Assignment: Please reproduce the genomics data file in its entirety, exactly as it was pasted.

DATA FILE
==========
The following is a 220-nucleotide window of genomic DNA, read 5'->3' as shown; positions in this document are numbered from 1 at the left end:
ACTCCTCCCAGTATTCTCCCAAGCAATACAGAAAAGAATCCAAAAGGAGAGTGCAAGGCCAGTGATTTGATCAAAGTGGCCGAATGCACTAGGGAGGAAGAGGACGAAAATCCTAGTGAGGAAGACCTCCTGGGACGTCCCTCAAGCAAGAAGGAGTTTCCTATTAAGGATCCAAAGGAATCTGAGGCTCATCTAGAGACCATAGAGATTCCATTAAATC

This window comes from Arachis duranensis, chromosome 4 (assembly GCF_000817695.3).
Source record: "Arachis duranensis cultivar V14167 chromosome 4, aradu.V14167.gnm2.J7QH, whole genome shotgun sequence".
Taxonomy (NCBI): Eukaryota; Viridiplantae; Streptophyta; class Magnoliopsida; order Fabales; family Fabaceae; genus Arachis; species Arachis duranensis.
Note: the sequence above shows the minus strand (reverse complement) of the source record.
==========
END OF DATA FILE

The following is a 220-nucleotide window of genomic DNA, read 5'->3' as shown; positions in this document are numbered from 1 at the left end:
ACTCCTCCCAGTATTCTCCCAAGCAATACAGAAAAGAATCCAAAAGGAGAGTGCAAGGCCAGTGATTTGATCAAAGTGGCCGAATGCACTAGGGAGGAAGAGGACGAAAATCCTAGTGAGGAAGACCTCCTGGGACGTCCCTCAAGCAAGAAGGAGTTTCCTATTAAGGATCCAAAGGAATCTGAGGCTCATCTAGAGACCATAGAGATTCCATTAAATC

This window comes from Arachis duranensis, chromosome 4 (assembly GCF_000817695.3).
Source record: "Arachis duranensis cultivar V14167 chromosome 4, aradu.V14167.gnm2.J7QH, whole genome shotgun sequence".
Taxonomy (NCBI): Eukaryota; Viridiplantae; Streptophyta; class Magnoliopsida; order Fabales; family Fabaceae; genus Arachis; species Arachis duranensis.
Note: the sequence above shows the minus strand (reverse complement) of the source record.